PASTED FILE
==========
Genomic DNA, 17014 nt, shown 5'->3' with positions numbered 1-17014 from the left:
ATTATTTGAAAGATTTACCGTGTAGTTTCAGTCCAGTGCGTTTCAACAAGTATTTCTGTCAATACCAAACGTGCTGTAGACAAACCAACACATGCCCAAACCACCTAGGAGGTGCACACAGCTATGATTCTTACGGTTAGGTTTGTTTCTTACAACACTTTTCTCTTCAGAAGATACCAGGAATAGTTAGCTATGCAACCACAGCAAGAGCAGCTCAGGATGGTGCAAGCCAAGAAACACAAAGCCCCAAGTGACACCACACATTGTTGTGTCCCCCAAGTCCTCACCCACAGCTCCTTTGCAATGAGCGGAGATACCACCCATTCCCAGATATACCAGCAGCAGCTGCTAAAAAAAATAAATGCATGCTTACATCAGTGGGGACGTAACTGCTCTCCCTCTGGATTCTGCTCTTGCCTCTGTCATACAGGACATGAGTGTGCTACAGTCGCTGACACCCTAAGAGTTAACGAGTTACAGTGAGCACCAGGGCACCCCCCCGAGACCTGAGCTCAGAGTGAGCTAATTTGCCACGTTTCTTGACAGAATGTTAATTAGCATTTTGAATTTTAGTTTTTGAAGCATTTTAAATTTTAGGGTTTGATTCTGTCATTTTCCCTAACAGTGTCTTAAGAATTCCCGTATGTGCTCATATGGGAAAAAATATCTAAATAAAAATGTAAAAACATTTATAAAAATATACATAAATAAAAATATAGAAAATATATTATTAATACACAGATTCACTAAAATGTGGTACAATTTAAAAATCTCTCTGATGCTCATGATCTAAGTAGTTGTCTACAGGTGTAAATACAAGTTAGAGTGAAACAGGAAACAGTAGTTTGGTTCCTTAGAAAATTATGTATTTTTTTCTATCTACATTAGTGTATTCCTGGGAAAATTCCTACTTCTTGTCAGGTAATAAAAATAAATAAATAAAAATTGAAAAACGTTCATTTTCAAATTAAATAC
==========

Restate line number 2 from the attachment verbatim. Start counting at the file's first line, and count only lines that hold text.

ATTATTTGAAAGATTTACCGTGTAGTTTCAGTCCAGTGCGTTTCAACAAGTATTTCTGTCAATACCAAACGTGCTGTAGACAAACCAACACATGCCCAAACCACCTAGGAGGTGCACACAGCTATGATTCTTACGGTTAGGTTTGTTTCTTACAACACTTTTCTCTTCAGAAGATACCAGGAATAGTTAGCTATGCAACCACAGCAAGAGCAGCTCAGGATGGTGCAAGCCAAGAAACACAAAGCCCCAAGTGACACCACACATTGTTGTGTCCCCCAAGTCCTCACCCACAGCTCCTTTGCAATGAGCGGAGATACCACCCATTCCCAGATATACCAGCAGCAGCTGCTAAAAAAAATAAATGCATGCTTACATCAGTGGGGACGTAACTGCTCTCCCTCTGGATTCTGCTCTTGCCTCTGTCATACAGGACATGAGTGTGCTACAGTCGCTGACACCCTAAGAGTTAACGAGTTACAGTGAGCACCAGGGCACCCCCCCGAGACCTGAGCTCAGAGTGAGCTAATTTGCCACGTTTCTTGACAGAATGTTAATTAGCATTTTGAATTTTAGTTTTTGAAGCATTTTAAATTTTAGGGTTTGATTCTGTCATTTTCCCTAACAGTGTCTTAAGAATTCCCGTATGTGCTCATATGGGAAAAAATATCTAAATAAAAATGTAAAAACATTTATAAAAATATACATAAATAAAAATATAGAAAATATATTATTAATACACAGATTCACTAAAATGTGGTACAATTTAAAAATCTCTCTGATGCTCATGATCTAAGTAGTTGTCTACAGGTGTAAATACAAGTTAGAGTGAAACAGGAAACAGTAGTTTGGTTCCTTAGAAAATTATGTATTTTTTTCTATCTACATTAGTGTATTCCTGGGAAAATTCCTACTTCTTGTCAGGTAATAAAAATAAATAAATAAAAATTGAAAAACGTTCATTTTCAAATTAAATAC